Do you measure how good an album is by looking at how much filler it has, or by looking at the actual number of cuts that are extraordinary? That is the key question many ask themselves when they have to analyze this triple album, issued by The Clash in 1980. The previous release (London Calling, 1979) already had found them pushing boundaries by being a two-record set that included far, far more than the punk offerings that many had already associated with them.

Strummer & Co. were always the kind to stick to the “nothing ventured, nothing gained” ethos, and it was only natural they would continue taking steps forward. This particular step forward is what John Alroy calls an “anything goes” mentality. I think it is best to term it an “anything that speaks to us goes” mentality. Just listen to the single “Hitsville UK”, about a band that does not necessarily succeed but makes people happy for doing what it does (IE, playing music), and the terms of the gamble The Clash had taken this time around become all the more understandable.

The range of styles across the 6 sides of Sandinista! is as encompassing as you can imagine. Note that there are few rock songs around, and the ones available do not necessarily deliver. The one exception is their cover of Eddie Grant’s “Police On My Back”. I do like “Up In Heaven (Not Only Here)” if only because it showcases the band’s ability to tackle important issues (in this case, the tower blocks that blighted England and the living conditions therein), and I can say the same about “Somebody Got Murdered”. But the latter song highlights how far gone Topper was on heroin. He was to take a permanent leave after the next album – in hindsight, the other members of The Clash have equaled his departure with the beginning of the end for them all. Continue reading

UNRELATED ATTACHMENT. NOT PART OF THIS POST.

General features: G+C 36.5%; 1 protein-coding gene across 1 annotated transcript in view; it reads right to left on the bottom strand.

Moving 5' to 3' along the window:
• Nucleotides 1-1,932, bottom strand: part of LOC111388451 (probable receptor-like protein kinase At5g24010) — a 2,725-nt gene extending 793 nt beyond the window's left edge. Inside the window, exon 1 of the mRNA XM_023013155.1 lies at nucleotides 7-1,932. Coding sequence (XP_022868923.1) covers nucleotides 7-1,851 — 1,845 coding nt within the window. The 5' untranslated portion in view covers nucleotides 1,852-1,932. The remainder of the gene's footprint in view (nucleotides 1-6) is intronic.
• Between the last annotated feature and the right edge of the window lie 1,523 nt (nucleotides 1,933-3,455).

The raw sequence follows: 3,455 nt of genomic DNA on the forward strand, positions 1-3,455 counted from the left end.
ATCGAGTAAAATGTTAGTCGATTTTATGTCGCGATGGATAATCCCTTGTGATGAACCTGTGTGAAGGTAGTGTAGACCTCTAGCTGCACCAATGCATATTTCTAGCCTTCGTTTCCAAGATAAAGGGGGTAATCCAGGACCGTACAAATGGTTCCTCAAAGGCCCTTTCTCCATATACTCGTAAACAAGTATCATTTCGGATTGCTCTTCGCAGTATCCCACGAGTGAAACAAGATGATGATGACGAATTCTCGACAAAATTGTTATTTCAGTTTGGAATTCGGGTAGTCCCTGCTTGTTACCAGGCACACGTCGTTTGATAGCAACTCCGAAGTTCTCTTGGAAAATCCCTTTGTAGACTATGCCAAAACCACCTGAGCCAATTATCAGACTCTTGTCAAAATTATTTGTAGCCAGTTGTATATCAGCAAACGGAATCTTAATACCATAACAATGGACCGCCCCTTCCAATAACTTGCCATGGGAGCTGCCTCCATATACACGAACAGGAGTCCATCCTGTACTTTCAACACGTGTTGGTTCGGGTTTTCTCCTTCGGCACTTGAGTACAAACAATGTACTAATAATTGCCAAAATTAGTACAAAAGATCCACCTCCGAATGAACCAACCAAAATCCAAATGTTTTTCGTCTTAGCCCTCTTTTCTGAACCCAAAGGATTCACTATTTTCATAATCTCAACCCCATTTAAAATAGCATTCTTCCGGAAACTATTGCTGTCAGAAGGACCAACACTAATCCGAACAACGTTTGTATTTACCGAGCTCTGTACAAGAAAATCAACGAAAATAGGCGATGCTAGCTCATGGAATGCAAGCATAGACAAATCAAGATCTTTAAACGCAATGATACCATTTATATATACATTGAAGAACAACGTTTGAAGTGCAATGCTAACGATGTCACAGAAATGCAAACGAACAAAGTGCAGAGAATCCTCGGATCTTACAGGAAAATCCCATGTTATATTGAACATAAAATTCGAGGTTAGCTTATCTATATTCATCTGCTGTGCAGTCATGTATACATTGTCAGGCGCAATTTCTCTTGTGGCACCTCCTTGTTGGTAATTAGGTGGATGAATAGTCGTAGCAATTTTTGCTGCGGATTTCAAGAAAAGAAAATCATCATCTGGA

London Calling (The Clash) – Album Review

London Calling's Cover Was Shot By Pennie Smith. The Photo Would Eventually Be Voted The Best Rock & Roll Image Ever By Q Magazine.

London Calling's Cover Was Shot By Pennie Smith. The Photo Would Eventually Be Voted The Best Rock & Roll Image Ever By Q Magazine.

A single, seemingly innocuous event might modify the way people approach something forever.That is something nobody could avoid thinking when reviewing “London Calling”, The Clash’s third album. As everybody knows, this album was named the greatest record of the ’80s by Rolling Stone magazine. That is all the more interesting if only because it came out in 1979, not 1980. But that is a different story…

The fact is that there are many people who swear by it owing to that. That couldn’t be avoided, but fans of The Clash are constantly irked by such a situation. It gives their best-loved band popularity alright, but not the kind of popularity that could conduce to a critical analysis of their music and its true merits.

And the music found on London Calling deserves as much of an objective overview as possible. The album (which was a two-record set that retailed at the price of one) marked the moment The Clash started experimenting and letting in more influences into their basic sound.

In actuality, there is only one “punk” song, and that is the title track. It is a masterpiece of sustained tension – the bass is apocalyptic, the guitars emulate a siren near the end, Joe wails his head off… It is one of their better-known songs, and deservedly so. Continue reading

Give’em Enough Rope (The Clash) – Album Review

Give'em Enough Rope's Cover

Give'em Enough Rope's Cover

It is amazing how wrong both the critics and the public can perceive an album when it is first released. The Clash’s second record is a case in point. The album was released in 1978, and it was largely panned. Most of the criticisms I have read focus on the producer that was chosen, a Sandy Pearlman (famous for his work with harder-rocking outfits). The truth is that the album is the most natural evolution of the sound The Clash had presented on their first offering you could ever picture.